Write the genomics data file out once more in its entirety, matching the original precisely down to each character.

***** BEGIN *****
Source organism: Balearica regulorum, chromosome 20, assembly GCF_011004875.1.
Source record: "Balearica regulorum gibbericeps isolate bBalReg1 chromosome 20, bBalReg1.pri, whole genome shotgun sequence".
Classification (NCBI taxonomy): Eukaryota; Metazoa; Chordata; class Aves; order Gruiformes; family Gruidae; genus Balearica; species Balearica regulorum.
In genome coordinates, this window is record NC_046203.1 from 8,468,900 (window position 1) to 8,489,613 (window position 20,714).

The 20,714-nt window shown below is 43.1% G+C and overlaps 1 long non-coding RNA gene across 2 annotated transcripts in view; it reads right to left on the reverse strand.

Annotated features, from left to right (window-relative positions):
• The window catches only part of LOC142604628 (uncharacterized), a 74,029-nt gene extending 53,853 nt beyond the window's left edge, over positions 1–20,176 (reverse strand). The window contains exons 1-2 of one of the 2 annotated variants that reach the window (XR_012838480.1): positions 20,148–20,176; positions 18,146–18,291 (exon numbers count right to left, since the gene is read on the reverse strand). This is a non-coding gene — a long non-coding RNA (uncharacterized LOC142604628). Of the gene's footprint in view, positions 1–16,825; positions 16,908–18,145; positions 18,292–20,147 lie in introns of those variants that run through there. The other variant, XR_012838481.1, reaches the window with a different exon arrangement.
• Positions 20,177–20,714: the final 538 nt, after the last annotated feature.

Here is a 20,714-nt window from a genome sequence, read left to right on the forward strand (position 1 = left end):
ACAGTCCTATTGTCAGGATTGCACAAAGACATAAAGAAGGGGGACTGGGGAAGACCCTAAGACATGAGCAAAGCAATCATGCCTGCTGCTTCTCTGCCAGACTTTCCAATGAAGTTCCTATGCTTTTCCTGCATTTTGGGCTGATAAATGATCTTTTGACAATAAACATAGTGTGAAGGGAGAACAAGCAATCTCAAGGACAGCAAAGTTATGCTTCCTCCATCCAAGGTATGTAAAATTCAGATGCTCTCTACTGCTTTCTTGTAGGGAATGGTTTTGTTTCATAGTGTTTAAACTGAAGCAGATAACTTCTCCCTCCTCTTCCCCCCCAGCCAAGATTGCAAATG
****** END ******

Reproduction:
Source organism: Balearica regulorum, chromosome 20, assembly GCF_011004875.1.
Source record: "Balearica regulorum gibbericeps isolate bBalReg1 chromosome 20, bBalReg1.pri, whole genome shotgun sequence".
Classification (NCBI taxonomy): Eukaryota; Metazoa; Chordata; class Aves; order Gruiformes; family Gruidae; genus Balearica; species Balearica regulorum.
In genome coordinates, this window is record NC_046203.1 from 8,468,900 (window position 1) to 8,489,613 (window position 20,714).

The 20,714-nt window shown below is 43.1% G+C and overlaps 1 long non-coding RNA gene across 2 annotated transcripts in view; it reads right to left on the reverse strand.

Annotated features, from left to right (window-relative positions):
• The window catches only part of LOC142604628 (uncharacterized), a 74,029-nt gene extending 53,853 nt beyond the window's left edge, over positions 1–20,176 (reverse strand). The window contains exons 1-2 of one of the 2 annotated variants that reach the window (XR_012838480.1): positions 20,148–20,176; positions 18,146–18,291 (exon numbers count right to left, since the gene is read on the reverse strand). This is a non-coding gene — a long non-coding RNA (uncharacterized LOC142604628). Of the gene's footprint in view, positions 1–16,825; positions 16,908–18,145; positions 18,292–20,147 lie in introns of those variants that run through there. The other variant, XR_012838481.1, reaches the window with a different exon arrangement.
• Positions 20,177–20,714: the final 538 nt, after the last annotated feature.

Here is a 20,714-nt window from a genome sequence, read left to right on the forward strand (position 1 = left end):
ACAGTCCTATTGTCAGGATTGCACAAAGACATAAAGAAGGGGGACTGGGGAAGACCCTAAGACATGAGCAAAGCAATCATGCCTGCTGCTTCTCTGCCAGACTTTCCAATGAAGTTCCTATGCTTTTCCTGCATTTTGGGCTGATAAATGATCTTTTGACAATAAACATAGTGTGAAGGGAGAACAAGCAATCTCAAGGACAGCAAAGTTATGCTTCCTCCATCCAAGGTATGTAAAATTCAGATGCTCTCTACTGCTTTCTTGTAGGGAATGGTTTTGTTTCATAGTGTTTAAACTGAAGCAGATAACTTCTCCCTCCTCTTCCCCCCCAGCCAAGATTGCAAATG